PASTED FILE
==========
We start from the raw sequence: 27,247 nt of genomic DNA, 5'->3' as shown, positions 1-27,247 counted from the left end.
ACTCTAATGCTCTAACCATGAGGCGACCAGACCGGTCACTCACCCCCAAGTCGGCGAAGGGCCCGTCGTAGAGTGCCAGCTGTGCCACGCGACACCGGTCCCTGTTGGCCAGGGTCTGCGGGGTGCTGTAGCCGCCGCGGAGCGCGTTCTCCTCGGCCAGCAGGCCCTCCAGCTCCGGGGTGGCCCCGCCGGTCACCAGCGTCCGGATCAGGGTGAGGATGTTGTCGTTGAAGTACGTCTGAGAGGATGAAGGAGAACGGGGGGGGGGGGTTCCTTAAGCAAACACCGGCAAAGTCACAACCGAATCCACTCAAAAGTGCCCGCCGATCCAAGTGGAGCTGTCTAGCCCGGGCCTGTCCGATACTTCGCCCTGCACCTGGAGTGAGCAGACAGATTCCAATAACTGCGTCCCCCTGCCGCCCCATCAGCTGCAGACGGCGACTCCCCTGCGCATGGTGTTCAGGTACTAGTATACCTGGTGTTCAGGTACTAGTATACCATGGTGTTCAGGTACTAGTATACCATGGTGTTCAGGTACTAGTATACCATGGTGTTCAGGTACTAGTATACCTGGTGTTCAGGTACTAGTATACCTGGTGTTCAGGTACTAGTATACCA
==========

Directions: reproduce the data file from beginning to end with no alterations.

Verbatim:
We start from the raw sequence: 27,247 nt of genomic DNA, 5'->3' as shown, positions 1-27,247 counted from the left end.
ACTCTAATGCTCTAACCATGAGGCGACCAGACCGGTCACTCACCCCCAAGTCGGCGAAGGGCCCGTCGTAGAGTGCCAGCTGTGCCACGCGACACCGGTCCCTGTTGGCCAGGGTCTGCGGGGTGCTGTAGCCGCCGCGGAGCGCGTTCTCCTCGGCCAGCAGGCCCTCCAGCTCCGGGGTGGCCCCGCCGGTCACCAGCGTCCGGATCAGGGTGAGGATGTTGTCGTTGAAGTACGTCTGAGAGGATGAAGGAGAACGGGGGGGGGGGGTTCCTTAAGCAAACACCGGCAAAGTCACAACCGAATCCACTCAAAAGTGCCCGCCGATCCAAGTGGAGCTGTCTAGCCCGGGCCTGTCCGATACTTCGCCCTGCACCTGGAGTGAGCAGACAGATTCCAATAACTGCGTCCCCCTGCCGCCCCATCAGCTGCAGACGGCGACTCCCCTGCGCATGGTGTTCAGGTACTAGTATACCTGGTGTTCAGGTACTAGTATACCATGGTGTTCAGGTACTAGTATACCATGGTGTTCAGGTACTAGTATACCATGGTGTTCAGGTACTAGTATACCTGGTGTTCAGGTACTAGTATACCTGGTGTTCAGGTACTAGTATACCA